Is it an earthwork, a seascape, an icon of landscape design, a pilgrimage destination, perhaps even a joke at the art world’s expense? In a recent article for the Historic Gardens Review, I explored the meaning of Robert Smithson’s best-known work, Spiral Jetty, a strange, inaccessible mass of boulders, salt and mud, constructed in 1970 on the Great Salt Lake in Utah.
Some saw it as a heroic gesture in the landscape, a modern version of Stonehenge or the pyramids. Remote, unseen except in photographs and film, its size and location meant that it was almost an appeal to the cosmos, a grand gesture best viewed from the heavens. Others interpreted it as essentially bleak, its location threatening and contaminated, its seemingly heroic nature Smithson’s cruel irony: despite its name, the Jetty served no maritime purpose and was artificial, functionless, a hollow legend generating vast amounts of empty metaphor. It was a monument to nothing but the futility of man’s intervention on the land.
In my opinion, Smithson’s purpose was deliberately ambiguous and playful. Known for his sense of humour, he even wrote about laughter as the fourth dimension, and described ways of creating laughter in art, equating different kinds of laughs (guffaws, giggles, etc) to different shapes and structures, unfortunately none of them spirals. The shape of the Jetty could be seen as an elaborate question mark, gently teasing the viewer to try to work out what it meant. The location was neither glorious nor threatening, but a sly joke at the expense of Manhattan gallery owners, who considered themselves the centre of the art world. Now the wilds of Utah were the location of the real artwork and New York became a provincial outpost with access only via photographs and films. Certainly Smithson’s film “Spiral Jetty” was playful: part of its purpose was to allow people to see the sculpture without having to travel to a remote area of Utah, but nevertheless several minutes of the film were taken up with images of a car travelling along the dirt road to the shoreline. The film also made the point that once the viewer finally reached the artwork and walked to the centre of the Jetty, there was nothing there; there was no choice but simply to turn around and go back.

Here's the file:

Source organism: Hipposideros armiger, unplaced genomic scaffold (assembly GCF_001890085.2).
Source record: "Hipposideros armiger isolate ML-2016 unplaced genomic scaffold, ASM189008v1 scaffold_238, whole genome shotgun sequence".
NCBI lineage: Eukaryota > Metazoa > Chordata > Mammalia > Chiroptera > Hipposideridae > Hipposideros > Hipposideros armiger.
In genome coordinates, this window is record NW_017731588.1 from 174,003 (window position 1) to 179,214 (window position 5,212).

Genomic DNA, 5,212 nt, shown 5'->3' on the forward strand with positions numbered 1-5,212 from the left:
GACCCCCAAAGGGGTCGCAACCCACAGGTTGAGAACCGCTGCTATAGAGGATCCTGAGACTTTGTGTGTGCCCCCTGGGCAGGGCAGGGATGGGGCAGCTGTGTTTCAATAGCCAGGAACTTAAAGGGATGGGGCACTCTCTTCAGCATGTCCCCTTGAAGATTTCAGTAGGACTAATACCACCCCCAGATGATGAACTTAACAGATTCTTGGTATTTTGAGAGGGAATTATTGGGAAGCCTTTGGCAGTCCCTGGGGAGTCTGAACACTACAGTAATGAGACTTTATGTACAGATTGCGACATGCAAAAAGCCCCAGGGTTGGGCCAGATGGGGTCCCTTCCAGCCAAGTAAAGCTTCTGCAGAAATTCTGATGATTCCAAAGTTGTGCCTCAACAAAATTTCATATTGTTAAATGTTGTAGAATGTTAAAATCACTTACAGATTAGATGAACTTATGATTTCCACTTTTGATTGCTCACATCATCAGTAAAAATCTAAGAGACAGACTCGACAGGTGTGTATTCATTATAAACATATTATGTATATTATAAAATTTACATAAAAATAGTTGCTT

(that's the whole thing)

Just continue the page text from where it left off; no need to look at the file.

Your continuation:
Whatever meanings Smithson intended for the Spiral Jetty, its subsequent history has given it an extraordinary iconic status. Within three years of its completion, its creator, still a young man, was dead. Even before then, the water level of the lake had risen to engulf the sculpture completely. It barely emerged for thirty years. Only visible in old films and photographs, but still present under the surface of the lake, the Spiral Jetty became a mythical, almost legendary, work of art.
By the turn of the twenty-first century, a prolonged drought meant that the water in the lake dropped to its 1970 levels. For the last few years, the Spiral Jetty has again become visible above the water, at least during the drier summer months. Its formerly black rocks emerged from the lake dazzlingly white and salt-encrusted. The media frenzy that has greeted its re-emergence is everywhere on the web, and the Jetty continues to provoke fascinating questions about the nature of aesthetic appeal, the role of landscape art, and the complexities of conservation in a world where change is inevitable and unavoidable.
For more of Ray Boren’s wonderful photographs of the Jetty since its reemergence, see the Utah Hands website.